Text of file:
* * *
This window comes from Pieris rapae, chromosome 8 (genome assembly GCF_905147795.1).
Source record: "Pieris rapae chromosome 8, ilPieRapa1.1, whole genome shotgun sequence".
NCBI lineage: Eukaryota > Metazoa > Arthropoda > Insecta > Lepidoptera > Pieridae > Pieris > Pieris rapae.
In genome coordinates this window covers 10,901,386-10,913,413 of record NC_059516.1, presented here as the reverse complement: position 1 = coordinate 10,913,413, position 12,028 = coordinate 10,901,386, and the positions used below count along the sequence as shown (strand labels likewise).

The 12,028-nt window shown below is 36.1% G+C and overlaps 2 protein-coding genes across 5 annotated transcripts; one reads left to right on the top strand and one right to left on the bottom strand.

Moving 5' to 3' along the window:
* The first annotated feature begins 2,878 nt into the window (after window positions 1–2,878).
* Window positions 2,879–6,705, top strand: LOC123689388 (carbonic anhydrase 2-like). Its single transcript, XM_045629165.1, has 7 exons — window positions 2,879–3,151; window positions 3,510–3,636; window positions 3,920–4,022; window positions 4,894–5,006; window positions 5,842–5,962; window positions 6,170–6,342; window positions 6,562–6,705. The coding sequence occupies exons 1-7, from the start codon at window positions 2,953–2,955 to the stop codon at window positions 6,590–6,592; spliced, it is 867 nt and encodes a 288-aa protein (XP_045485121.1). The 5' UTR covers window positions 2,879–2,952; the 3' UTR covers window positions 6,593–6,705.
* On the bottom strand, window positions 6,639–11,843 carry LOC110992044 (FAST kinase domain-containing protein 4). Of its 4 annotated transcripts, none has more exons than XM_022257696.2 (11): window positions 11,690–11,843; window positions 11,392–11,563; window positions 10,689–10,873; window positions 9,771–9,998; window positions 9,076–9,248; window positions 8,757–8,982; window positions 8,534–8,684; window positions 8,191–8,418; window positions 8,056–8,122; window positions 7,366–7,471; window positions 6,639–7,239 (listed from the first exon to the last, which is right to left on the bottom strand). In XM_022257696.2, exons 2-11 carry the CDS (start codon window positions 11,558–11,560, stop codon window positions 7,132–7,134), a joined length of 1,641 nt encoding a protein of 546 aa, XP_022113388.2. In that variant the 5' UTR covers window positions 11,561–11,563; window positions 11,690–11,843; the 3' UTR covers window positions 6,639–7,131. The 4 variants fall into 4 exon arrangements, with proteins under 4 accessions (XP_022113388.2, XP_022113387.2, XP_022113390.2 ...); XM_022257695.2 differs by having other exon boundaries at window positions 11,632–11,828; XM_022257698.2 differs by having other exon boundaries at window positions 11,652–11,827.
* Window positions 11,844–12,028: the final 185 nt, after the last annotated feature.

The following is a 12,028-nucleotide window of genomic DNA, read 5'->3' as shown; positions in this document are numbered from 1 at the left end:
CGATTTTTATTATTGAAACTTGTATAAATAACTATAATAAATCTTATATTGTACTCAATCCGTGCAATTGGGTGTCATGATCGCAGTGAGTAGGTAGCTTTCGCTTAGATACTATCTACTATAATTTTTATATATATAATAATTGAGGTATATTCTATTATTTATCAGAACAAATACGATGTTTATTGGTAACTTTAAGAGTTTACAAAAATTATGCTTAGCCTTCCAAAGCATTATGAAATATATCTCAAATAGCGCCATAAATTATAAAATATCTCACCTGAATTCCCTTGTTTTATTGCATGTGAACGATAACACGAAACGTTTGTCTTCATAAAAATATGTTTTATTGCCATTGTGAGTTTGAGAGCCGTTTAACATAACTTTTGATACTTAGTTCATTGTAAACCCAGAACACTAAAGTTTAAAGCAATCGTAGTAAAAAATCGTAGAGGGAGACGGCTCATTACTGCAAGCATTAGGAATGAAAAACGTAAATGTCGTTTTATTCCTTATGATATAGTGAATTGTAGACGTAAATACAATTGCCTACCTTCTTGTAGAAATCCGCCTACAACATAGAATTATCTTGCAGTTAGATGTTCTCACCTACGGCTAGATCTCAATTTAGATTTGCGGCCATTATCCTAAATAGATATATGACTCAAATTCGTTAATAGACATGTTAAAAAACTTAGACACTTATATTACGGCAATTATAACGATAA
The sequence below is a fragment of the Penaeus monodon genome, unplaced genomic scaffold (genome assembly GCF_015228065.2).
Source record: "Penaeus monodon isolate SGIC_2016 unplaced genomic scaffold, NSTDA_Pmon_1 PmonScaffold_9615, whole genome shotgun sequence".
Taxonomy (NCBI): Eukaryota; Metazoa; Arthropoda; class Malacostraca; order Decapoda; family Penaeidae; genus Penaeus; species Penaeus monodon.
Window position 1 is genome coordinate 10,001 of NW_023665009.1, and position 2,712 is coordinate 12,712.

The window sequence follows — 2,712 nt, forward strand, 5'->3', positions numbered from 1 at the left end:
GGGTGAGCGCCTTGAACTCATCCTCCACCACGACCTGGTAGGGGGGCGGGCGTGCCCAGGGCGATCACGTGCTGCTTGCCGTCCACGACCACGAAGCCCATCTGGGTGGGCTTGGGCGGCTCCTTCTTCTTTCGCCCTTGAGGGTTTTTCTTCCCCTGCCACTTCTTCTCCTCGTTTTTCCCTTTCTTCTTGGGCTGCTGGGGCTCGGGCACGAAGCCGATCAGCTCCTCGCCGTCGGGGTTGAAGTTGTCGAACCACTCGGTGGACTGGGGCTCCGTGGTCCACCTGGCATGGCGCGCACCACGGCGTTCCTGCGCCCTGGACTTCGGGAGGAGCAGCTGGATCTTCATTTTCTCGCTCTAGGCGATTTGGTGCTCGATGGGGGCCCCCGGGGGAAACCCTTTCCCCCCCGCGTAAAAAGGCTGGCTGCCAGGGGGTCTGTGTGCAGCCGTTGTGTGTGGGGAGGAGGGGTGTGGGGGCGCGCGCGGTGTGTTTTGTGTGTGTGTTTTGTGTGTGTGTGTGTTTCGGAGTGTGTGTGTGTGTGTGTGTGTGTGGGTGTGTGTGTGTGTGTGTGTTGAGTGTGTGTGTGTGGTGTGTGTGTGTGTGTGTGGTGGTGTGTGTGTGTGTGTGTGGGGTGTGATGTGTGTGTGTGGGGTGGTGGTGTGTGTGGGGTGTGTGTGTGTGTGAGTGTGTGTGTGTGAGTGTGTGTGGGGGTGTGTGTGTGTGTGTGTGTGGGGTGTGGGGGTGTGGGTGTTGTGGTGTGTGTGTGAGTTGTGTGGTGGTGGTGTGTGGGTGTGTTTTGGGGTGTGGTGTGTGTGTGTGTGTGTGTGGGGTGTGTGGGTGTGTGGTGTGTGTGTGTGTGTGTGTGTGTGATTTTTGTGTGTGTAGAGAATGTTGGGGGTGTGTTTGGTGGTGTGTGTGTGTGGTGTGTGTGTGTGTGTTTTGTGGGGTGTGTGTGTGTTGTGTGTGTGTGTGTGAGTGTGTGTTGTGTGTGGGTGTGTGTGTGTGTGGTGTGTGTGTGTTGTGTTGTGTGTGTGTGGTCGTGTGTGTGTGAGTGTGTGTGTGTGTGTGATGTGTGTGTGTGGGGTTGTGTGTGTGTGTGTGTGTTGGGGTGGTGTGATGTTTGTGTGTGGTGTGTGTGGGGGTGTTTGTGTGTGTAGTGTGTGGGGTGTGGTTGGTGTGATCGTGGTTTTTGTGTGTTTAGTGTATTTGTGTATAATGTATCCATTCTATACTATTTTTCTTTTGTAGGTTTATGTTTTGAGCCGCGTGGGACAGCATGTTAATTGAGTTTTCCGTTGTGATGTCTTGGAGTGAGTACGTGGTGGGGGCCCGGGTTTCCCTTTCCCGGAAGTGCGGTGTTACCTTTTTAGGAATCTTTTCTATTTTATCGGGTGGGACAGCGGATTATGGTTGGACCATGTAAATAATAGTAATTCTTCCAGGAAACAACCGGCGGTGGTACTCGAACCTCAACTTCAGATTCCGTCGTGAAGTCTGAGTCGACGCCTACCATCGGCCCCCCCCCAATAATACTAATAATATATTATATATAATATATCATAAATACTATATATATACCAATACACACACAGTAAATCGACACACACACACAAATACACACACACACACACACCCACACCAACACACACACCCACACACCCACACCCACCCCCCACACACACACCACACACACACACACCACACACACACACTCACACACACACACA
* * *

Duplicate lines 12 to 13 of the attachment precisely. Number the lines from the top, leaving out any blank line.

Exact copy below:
CGATTTTTATTATTGAAACTTGTATAAATAACTATAATAAATCTTATATTGTACTCAATCCGTGCAATTGGGTGTCATGATCGCAGTGAGTAGGTAGCTTTCGCTTAGATACTATCTACTATAATTTTTATATATATAATAATTGAGGTATATTCTATTATTTATCAGAACAAATACGATGTTTATTGGTAACTTTAAGAGTTTACAAAAATTATGCTTAGCCTTCCAAAGCATTATGAAATATATCTCAAATAGCGCCATAAATTATAAAATATCTCACCTGAATTCCCTTGTTTTATTGCATGTGAACGATAACACGAAACGTTTGTCTTCATAAAAATATGTTTTATTGCCATTGTGAGTTTGAGAGCCGTTTAACATAACTTTTGATACTTAGTTCATTGTAAACCCAGAACACTAAAGTTTAAAGCAATCGTAGTAAAAAATCGTAGAGGGAGACGGCTCATTACTGCAAGCATTAGGAATGAAAAACGTAAATGTCGTTTTATTCCTTATGATATAGTGAATTGTAGACGTAAATACAATTGCCTACCTTCTTGTAGAAATCCGCCTACAACATAGAATTATCTTGCAGTTAGATGTTCTCACCTACGGCTAGATCTCAATTTAGATTTGCGGCCATTATCCTAAATAGATATATGACTCAAATTCGTTAATAGACATGTTAAAAAACTTAGACACTTATATTACGGCAATTATAACGATAA
The sequence below is a fragment of the Penaeus monodon genome, unplaced genomic scaffold (genome assembly GCF_015228065.2).